Uh, don't criticize people for saying "Um," "Uh," and "Like"

Illustration for article titled Uh, dont criticize people for saying Um, Uh, and Like

We think of them as the sign of a slow mind, or verbal tics, but do these grunts actually serve a purpose, or even stand in for a useful mental function? Some people think so.


The ‘um,' the ‘uh,' the ‘ah,' and even the Californian ‘like,' have been thoroughly mocked. In some sense, this mockery is deserved. When these things pile up, they can make for an appallingly dull or annoying conversation. But its critics dismiss, what some researchers believe is valuable information. Let's take a look at grunts, and the messages they convey.

Researchers at Stanford and UC Santa Cruz published a paper asserting the claim that ‘um' and ‘uh' are words that serve a conversational, if not strictly linguistic, purpose. One doesn't use them in writing, because a written message allows all the time in the world to formulate a thought. But in conversation, when people understandably have to pause to remember directions, think of names, or pause to re-state a question, they're legitimate conversational signals, and part of how humans communicate. Depending on how they're deployed, they can signal a pause in conversation with the intention of continuing momentarily, a pause meant to signal someone else to speak, or when people want to signal that they're deliberately mulling over a choice.


Responding to a question about who you saw last weekend by saying, for example, "I went out two weeks ago with Katie and, uh, -" signals that you're accessing your memory for a name, and not just trailing off into nothing. Just saying, "Uh," and looking around signals that either you don't care enough to remember, or are asking someone else present to remember for you. Responding to a question about where to go tonight by saying, "X movie," is signaling a strong desire, while, "Uh, X movie," is signaling that you're up for a change of plans. In both cases, ‘uh' isn't just a tic or filler, it communicates something that wouldn't be apparent otherwise.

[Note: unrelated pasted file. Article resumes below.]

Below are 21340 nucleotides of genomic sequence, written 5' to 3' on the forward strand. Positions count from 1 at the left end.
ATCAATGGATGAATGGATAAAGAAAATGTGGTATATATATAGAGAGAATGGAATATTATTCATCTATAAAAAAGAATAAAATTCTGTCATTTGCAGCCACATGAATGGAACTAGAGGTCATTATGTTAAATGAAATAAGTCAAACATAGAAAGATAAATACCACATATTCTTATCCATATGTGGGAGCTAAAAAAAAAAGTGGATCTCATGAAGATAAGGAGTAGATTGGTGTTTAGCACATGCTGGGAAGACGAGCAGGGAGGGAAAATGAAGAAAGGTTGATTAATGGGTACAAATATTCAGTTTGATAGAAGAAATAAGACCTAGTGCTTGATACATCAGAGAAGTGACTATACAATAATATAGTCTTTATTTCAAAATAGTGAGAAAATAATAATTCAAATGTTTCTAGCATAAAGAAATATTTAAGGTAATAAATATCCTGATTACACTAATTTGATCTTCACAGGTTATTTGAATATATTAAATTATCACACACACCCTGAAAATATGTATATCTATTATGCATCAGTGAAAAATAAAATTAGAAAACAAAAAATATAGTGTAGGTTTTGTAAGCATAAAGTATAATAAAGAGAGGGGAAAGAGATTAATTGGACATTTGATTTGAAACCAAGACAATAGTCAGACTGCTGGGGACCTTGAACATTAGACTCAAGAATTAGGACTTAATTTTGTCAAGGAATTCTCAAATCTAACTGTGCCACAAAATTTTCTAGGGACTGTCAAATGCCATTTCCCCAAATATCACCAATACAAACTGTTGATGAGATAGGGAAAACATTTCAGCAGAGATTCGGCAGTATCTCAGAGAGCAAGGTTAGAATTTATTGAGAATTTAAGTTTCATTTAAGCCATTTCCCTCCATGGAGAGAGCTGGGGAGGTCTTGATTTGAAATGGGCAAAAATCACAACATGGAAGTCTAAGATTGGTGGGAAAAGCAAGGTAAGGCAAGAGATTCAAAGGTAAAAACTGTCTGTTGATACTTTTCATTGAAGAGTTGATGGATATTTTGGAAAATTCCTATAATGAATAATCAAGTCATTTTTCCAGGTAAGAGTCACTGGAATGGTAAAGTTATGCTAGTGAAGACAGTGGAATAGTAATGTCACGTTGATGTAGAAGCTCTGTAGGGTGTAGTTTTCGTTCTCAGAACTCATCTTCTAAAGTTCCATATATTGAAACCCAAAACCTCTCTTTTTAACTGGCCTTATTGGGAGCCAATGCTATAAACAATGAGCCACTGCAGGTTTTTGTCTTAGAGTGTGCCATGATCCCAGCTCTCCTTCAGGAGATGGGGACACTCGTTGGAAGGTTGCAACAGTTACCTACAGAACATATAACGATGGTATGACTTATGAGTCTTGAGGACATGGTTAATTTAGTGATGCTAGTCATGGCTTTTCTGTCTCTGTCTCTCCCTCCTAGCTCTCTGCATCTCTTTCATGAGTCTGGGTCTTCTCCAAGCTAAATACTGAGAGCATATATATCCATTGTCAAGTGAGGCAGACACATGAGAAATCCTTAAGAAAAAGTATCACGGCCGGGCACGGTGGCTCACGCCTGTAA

Brian Christian, in The Most Human Human, points out that this stuff might not even be a weakness. Getting an ‘uh' out before other people do can let you take the lead in speech. Jeopardy contestants do better if they buzz first, when the question sounds familiar, and then access their memories afterwards, making sure that none of their rivals scoop them. The buzz is the equivalent of "Ah!" It's also used in conversations, a sound that precedes thought but makes people pay attention long enough to get the thought out before anyone else does. It's even been suggested that phone trees that insist the caller speaks would be better if they could recognize the pausing and the word ‘um,' as requests for more information or clarification.

Too much of any word makes for annoying reading, as anyone who has thrown a Hemingway book across the room after reading the word ‘fine' one too many times. But pauses, grunts, and verbal exclamations that aren't strictly words still serve communication purposes. Makes me want to go back to the middle school English teacher who ridiculed his students for unconsciously saying the word ‘like,' and wave that paper in his face. And then, like, punch him in the mouth. (You know what I mean.)

The Most Human Human
Elsevier Cognition.


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That makes a lot of sense, actually. Ums and Uhs are only very annoying when they appear in speeches, really. And if someone is using them to delay getting to the gist of the conversation when you're in a hurry.

But "like" doesn't really have the same value as those interjections. It's a word with a specific meaning and makes no sense in middle of most sentences.